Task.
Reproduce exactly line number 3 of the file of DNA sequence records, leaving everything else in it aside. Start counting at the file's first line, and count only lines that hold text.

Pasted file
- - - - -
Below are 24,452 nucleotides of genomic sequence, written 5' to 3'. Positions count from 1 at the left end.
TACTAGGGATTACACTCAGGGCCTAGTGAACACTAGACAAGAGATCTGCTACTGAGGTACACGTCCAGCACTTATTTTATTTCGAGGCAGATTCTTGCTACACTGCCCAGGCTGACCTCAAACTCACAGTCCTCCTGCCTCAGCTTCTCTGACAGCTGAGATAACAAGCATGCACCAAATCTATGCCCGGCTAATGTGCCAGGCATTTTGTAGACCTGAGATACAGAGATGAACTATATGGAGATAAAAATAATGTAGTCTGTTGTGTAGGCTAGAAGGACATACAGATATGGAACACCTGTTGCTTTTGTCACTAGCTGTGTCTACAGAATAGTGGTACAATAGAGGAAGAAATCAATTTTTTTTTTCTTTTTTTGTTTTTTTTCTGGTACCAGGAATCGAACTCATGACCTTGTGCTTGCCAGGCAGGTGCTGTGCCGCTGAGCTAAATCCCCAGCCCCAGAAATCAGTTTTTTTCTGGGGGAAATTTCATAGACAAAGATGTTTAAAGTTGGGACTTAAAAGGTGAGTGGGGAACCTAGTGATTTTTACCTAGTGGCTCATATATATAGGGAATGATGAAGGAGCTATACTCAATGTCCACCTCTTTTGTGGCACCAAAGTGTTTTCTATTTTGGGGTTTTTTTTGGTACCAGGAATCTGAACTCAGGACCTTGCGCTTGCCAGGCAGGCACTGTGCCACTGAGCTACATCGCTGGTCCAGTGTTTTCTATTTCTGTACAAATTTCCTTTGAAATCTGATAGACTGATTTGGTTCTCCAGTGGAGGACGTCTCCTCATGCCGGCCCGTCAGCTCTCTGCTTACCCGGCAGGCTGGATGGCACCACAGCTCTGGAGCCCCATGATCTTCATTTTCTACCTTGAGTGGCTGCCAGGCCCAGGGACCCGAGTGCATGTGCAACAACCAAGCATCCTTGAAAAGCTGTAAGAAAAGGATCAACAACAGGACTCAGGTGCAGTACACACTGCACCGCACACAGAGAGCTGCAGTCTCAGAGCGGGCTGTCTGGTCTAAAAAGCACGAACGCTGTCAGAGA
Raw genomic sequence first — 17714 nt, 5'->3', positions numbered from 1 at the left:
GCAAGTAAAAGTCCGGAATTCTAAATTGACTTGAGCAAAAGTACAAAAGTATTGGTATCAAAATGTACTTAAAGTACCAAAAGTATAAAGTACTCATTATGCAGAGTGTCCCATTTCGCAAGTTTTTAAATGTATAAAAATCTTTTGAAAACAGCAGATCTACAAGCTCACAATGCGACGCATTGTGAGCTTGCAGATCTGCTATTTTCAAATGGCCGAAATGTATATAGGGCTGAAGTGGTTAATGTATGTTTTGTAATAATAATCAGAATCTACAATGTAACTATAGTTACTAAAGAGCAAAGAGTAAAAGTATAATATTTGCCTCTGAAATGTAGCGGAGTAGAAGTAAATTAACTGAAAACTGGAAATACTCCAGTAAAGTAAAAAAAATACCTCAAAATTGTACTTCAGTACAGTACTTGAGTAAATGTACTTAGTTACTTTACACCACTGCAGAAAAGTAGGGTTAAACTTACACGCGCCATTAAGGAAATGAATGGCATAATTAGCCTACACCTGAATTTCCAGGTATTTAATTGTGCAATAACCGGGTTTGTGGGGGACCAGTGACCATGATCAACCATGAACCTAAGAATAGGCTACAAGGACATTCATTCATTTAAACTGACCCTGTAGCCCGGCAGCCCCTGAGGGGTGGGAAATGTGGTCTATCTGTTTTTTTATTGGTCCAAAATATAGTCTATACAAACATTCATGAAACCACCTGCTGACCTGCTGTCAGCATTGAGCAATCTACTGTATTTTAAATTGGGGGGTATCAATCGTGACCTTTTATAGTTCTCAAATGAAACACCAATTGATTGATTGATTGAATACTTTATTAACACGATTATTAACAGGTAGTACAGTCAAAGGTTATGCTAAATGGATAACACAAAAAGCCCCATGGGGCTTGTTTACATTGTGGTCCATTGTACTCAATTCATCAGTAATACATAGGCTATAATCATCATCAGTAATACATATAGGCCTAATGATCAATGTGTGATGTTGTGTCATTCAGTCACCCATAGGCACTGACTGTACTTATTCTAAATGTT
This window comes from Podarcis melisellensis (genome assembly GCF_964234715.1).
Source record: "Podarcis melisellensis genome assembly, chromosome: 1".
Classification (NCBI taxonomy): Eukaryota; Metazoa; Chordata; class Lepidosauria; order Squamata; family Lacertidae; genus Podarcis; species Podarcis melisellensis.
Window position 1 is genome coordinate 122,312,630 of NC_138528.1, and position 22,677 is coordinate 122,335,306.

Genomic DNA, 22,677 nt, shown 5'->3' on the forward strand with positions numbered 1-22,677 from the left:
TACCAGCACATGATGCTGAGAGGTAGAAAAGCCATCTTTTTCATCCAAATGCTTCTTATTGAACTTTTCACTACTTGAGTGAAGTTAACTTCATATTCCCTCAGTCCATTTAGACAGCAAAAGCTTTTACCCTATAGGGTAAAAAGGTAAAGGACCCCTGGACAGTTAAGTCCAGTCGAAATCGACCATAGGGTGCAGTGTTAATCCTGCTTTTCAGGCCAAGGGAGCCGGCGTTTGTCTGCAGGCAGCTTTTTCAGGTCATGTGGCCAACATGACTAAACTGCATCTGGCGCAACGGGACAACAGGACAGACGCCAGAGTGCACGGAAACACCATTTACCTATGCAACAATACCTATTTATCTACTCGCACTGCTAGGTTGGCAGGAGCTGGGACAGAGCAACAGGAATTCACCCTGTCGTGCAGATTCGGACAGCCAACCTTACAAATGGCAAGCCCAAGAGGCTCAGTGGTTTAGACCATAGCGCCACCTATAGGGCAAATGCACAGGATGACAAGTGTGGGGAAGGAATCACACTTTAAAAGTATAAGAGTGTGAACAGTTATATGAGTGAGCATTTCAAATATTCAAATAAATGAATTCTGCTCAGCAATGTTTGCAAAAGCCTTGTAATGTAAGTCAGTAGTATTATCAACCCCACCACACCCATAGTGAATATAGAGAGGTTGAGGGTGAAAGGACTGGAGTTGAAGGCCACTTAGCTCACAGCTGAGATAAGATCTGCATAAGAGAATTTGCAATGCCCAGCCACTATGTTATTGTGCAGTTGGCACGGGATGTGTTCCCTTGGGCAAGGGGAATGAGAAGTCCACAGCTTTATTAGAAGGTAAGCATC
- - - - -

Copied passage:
Raw genomic sequence first — 17714 nt, 5'->3', positions numbered from 1 at the left: